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I have some data in a database that uses ids that have the form of 16 digit numbers. In some situations i need to export the data in such a way that it can be manipulated in excel.

So i export the data into a file and import it into excel.

I've tried several file formats and I'm stuck.

The problem I'm facing is that when reading a file into excel that has a cell that looks like a number then excel treats it as a number.

The catch is that (as far as i can tell) all numerical values in excel are double precision floating point which have a precision of less than 16 digits. So my ids are changed: very often the last digit its changed to a 0.

So far I've only been able to convince excel to keep the Id unchanged by breaking it myself: by adding a letter or symbol to the Id. This however means that in order to use the value again it must be "unbroken".

Is there a way to create a file where i can specify that excel must treat the value as a text without changing the value? Or its there a way to let excel treat the value as a long (64bit integer)?

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What format are you using? CSV? –  Hand-E-Food Oct 3 '12 at 23:35

4 Answers 4

up vote 2 down vote accepted

You can put the number in quotes and add an equals sign before it, like so: ="001145" (this is in the CSV, of course)

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As a test I created a file with this line: ="12345678901234567890","12345678901234567890",12345678901234567890 and your solution works great in this test. –  Niels Basjes Oct 5 '12 at 19:34

The standard way to force something that looks like a number to be treated as text is to put a single quote, a.k.a. apostrophe ('), in front of it.

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This certainly works when typing in Excel. However, I just tried this out in a CSV. The apostrophe is copied into the cell as well. –  Hand-E-Food Oct 3 '12 at 23:36
    
@Hand-E-Food: This is exactly one of the situations I ran into. –  Niels Basjes Oct 4 '12 at 14:35

You can force Excel to import this as text from a .csv. Once you've created your .csv file, then

  1. Select Data > From Text
  2. In the Text Import Wizard Step 1, choose Delimited
  3. In the Text Import Wizard Step 2, choose Comma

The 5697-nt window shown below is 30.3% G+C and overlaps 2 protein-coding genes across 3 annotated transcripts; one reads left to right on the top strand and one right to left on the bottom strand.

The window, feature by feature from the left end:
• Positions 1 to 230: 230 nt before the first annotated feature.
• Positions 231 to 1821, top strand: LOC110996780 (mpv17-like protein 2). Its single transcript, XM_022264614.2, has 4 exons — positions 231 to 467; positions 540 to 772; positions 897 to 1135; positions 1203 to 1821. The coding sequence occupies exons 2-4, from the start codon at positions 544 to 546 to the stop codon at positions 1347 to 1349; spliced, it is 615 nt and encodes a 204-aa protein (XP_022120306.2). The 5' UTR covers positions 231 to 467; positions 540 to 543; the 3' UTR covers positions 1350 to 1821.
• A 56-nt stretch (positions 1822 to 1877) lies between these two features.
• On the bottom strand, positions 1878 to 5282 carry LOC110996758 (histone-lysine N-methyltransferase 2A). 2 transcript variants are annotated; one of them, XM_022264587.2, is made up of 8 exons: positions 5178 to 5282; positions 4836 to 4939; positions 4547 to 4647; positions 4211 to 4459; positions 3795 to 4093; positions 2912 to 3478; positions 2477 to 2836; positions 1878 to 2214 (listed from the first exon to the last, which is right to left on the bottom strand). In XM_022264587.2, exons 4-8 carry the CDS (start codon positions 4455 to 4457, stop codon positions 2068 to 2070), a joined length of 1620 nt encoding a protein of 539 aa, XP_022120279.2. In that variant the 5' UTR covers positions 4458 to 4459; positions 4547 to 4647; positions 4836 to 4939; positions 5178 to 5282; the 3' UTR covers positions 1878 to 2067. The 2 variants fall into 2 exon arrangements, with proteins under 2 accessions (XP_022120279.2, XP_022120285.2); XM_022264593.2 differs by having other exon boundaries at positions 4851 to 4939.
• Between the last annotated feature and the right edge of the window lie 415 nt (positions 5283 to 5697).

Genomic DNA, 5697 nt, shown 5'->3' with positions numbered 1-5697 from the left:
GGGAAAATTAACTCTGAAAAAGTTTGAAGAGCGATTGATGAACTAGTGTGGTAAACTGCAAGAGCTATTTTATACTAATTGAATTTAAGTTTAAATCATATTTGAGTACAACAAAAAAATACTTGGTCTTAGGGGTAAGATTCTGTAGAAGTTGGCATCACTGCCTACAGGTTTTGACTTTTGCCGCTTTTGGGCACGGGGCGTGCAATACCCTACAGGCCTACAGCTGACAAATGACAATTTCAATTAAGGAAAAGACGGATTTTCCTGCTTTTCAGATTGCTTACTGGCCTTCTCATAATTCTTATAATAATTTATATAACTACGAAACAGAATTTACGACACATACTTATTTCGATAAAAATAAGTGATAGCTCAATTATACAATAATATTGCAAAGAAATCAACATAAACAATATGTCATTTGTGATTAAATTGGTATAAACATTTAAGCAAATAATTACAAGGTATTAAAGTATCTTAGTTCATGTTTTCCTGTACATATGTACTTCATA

4. In the Text Import Wizard Step 3, select your long ID column and choose Text data format.
  5. Then finish.

Excel will treat your long ID column as text from the beginning, rather than trying to convert it to a number then back to text with the resulting loss of data.

Here's an example of the same data string being imported and formatted three different ways from .csv:

long_id

Note, if you try and open the .csv directly (which Excel will gladly do for you), you'll already be past the point of being able to assign a data type value to your columns-Excel will have done it (erroneously) for you.

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So that's where they've moved it to in Excel 2010! –  Hand-E-Food Oct 4 '12 at 23:46
    
Thanks. I forgot to mention I want a solution that is easy to use for business people. So manually doing the right settings each time they want to look at an export is considered too much effort by them. –  Niels Basjes Oct 5 '12 at 19:30

In addition to what I've classified as the credited answer I've also found that in LibreOffice I can export a sheet in what they call "Excel 2003 xml". This format is an XML that looks pretty easy to generate myself and has this kind of definitions for a cell in a sheet:

<Cell>
  <Data ss:Type="String">12345678901234567890</Data>
</Cell>
<Cell>
  <Data ss:Type="Number">1.23456789012346E+019</Data>
</Cell>

When I simply give such an xml the xlsx extension my LibreOffice opens it correctly without any questions.

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